President Obama on Saturday urged Americans to remain optimistic about race relations in the immediate aftermath of two black males being fatally shot by police officers, then a gunman apparently retaliating by killing five Dallas law-enforcement officials, saying, “We cannot let the actions of a few define all of us.”
The president spoke two days after a black male killed the five officers, amid several days of protests across the country about a new wave of black males dying at the hands of police.
Still, Obama insisted that race relations in the United States have not reached a new low nor have regressed to the point of 1960’s rioting, as some have argued.
“That’s just not true,” said the president, speaking in Warsaw, Poland, at the end of his final NATO summit.
Obama also said that he has revived the task force formed after a white police officer fatally shot unarmed black teen Michael Brown two years ago in Ferguson, Mo., and that he’ll soon bring members to the White House. (The shooting resulted in weeks of violent and destructive protests.)
The task force will include police officers, community and civil rights activists and others who will talk about next steps.
"So as tough, as hard, as depressing as the loss of life was this week, we've got a foundation to build on," said the president, who argued that violent crime in the U.S. has decreased over the “past five, 10, 15 years.”
In a wide-ranging press conference that included such topics as Brexit, ISIS and NATO, Obama also renewed his commitment to stopping gun violence.
“I am going to keep on talking about the fact that we cannot eliminate all racial tension overnight, but we can make it harder” for people to carry out their anger with weapons, he said.
Obama called the Dallas sniper, Micah Johnson, a black Army veteran, “a demented individual” just like Muslim Omar Mateen, who fatally shot 49 people and wounded 53 others last month inside a gay nightclub in Orlando, Fla.
“They don’t speak for all of us,” said the president, who mentioned neither by name. “That’s not who we are.”
Officials have said that Johnson, before being killed in a police standoff, said he "wanted to kill white people, especially white officers.”
Obama declined to answer a reporter’s question about whether the Dallas sniper attack was a hate crime, saying, “It’s very hard to interpret the motives of this shooter, as we have seen in a host of mass shootings.”
The president spoke sympathetically of police officers in gun-filled communities who have "very little margin of error" when deciding how to engage with people on the street who may well be armed, whether they mean harm or not. "Police have a really difficult time in communities where they know guns are everywhere," he said.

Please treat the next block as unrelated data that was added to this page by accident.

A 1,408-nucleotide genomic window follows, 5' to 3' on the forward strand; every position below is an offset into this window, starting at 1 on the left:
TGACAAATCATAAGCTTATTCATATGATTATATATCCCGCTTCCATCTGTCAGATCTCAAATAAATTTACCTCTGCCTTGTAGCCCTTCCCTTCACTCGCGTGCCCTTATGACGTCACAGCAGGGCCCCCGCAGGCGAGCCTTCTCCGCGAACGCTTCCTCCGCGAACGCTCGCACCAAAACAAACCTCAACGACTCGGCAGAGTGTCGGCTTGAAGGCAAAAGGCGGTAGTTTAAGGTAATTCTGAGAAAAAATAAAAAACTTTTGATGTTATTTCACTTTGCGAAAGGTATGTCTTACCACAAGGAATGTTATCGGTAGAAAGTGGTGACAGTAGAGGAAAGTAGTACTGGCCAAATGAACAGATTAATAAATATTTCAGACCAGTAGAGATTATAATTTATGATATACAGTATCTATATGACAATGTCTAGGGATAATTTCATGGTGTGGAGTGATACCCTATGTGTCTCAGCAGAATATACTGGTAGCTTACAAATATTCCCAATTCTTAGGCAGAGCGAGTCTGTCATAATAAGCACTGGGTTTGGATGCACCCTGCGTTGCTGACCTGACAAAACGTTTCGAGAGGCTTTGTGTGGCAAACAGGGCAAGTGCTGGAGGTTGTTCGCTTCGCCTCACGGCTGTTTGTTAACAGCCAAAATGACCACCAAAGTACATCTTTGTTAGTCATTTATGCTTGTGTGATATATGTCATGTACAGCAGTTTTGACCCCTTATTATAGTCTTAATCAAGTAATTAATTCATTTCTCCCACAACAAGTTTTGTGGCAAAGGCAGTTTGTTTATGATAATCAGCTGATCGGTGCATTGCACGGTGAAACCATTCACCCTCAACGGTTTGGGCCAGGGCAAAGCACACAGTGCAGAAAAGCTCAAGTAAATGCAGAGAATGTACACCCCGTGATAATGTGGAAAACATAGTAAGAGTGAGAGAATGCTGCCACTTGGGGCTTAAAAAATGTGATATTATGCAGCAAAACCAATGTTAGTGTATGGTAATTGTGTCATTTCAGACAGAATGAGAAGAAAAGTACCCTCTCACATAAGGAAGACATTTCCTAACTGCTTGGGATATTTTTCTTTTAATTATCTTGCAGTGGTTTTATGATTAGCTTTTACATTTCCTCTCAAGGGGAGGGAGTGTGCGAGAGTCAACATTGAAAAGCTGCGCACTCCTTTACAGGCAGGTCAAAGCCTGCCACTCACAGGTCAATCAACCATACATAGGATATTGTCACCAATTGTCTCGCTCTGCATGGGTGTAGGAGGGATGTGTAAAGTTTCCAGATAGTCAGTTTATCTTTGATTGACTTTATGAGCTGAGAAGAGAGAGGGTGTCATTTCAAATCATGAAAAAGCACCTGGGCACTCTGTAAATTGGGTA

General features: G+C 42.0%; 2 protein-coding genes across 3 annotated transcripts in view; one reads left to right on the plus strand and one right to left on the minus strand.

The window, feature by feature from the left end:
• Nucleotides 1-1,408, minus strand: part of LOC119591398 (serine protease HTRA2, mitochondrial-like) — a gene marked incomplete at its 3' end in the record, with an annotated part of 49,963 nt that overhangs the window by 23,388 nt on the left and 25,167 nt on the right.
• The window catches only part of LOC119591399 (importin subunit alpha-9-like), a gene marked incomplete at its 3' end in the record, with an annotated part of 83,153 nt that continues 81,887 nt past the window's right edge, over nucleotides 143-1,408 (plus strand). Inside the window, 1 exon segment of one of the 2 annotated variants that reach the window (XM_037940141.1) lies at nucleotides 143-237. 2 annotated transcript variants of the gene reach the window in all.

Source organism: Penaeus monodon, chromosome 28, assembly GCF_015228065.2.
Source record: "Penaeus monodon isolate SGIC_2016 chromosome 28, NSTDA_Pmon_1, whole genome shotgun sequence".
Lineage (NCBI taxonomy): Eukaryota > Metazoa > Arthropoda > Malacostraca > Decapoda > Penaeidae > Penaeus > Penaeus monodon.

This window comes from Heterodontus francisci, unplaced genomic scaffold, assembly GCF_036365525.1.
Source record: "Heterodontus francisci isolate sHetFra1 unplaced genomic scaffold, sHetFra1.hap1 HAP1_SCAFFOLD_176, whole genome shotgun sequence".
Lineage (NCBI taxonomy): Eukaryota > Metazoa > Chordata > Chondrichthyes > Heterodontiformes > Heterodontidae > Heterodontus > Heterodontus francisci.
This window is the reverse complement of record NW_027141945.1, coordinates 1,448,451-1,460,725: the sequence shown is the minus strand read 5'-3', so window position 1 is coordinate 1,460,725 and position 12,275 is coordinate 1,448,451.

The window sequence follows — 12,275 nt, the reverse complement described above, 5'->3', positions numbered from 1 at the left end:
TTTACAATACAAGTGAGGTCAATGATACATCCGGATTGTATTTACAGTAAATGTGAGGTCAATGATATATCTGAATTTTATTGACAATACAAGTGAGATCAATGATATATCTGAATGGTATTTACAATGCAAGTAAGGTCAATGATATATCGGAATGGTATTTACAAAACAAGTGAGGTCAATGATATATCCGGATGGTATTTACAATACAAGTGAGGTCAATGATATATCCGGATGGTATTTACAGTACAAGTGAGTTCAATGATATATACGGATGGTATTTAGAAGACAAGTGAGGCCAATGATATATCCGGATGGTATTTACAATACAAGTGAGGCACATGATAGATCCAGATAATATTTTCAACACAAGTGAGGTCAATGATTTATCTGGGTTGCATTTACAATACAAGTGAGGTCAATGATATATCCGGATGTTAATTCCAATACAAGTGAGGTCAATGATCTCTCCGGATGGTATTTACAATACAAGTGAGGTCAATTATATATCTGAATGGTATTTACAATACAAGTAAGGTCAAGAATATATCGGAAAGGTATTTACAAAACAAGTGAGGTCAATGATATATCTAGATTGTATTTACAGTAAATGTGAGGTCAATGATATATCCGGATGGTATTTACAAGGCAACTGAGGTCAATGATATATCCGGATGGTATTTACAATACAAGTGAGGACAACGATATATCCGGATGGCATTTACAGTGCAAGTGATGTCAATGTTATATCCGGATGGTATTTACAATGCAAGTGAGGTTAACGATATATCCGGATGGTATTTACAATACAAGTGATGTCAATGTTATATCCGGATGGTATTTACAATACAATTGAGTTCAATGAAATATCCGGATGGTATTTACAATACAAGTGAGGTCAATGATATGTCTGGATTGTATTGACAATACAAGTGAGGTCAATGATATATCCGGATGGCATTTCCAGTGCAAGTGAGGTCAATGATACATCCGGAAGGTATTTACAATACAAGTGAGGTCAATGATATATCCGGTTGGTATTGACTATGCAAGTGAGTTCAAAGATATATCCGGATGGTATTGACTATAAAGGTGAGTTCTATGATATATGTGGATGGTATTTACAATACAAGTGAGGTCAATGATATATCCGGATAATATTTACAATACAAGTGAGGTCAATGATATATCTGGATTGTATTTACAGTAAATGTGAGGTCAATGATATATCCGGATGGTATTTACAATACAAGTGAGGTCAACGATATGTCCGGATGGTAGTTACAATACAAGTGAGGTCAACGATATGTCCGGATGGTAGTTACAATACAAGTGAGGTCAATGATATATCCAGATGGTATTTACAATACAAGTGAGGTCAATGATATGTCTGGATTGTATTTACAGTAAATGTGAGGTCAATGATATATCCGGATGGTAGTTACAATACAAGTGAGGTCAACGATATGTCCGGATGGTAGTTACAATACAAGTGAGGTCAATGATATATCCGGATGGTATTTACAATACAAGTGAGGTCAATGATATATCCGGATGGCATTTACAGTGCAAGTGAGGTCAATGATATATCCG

"If you care about the safety of our police officers, then you can't set aside the gun issue and pretend it's irrelevant," he said.
Citing laws allowing the carrying of guns in Texas, he said that even some of the Dallas protesters who staged a peaceful rally before the sniper attack were armed. He also cited the presence of an apparently legally owned gun in the car where motorist Philando Castile was shot dead during a traffic stop in suburban St. Paul, Minnesota.
Obama also tried to calm public anxiety about personal safety, saying violent crime is actually down in the U.S.
Reflecting on the prospect of serving two full terms leading a nation at war, Obama said it's important to recognize that U.S. military operations today are fundamentally different to when he came into office.
He said U.S. military forces are not involved in active combat, but train and assist forces in nations such as Iraq and Afghanistan. He said an exception to that rule is direct attacks against the Islamic State group.
Obama acknowledged that confronting what he describes as "non-state actors," such as the Islamic State group is something the United States will have to grapple with for years to come.
He said his goal has been to partner with countries so that they can eliminate terrorist threats, but as seen in Afghanistan, that takes time.
Obama said the United Kingdom and the European Union must make sure that Britain's exit from the 28-nation bloc is as sensible and orderly as possible.
He said he has to assume that Britain's decision "is going to stick," but how the process unfolds is up to both sides, and it's important that neither one harden its position in a way that damages economies at home or worldwide.
The U.S., he said, will continue to be close friends and commercial partners with both. He said: "In good times and in bad, Europe can count on the United States -- always."
Obama said he would not call himself a big booster of globalization, adding it carries a danger of increased inequality in which workers may have less leverage. But, he said, it's here to stay.
The Associated Press contributed to this report.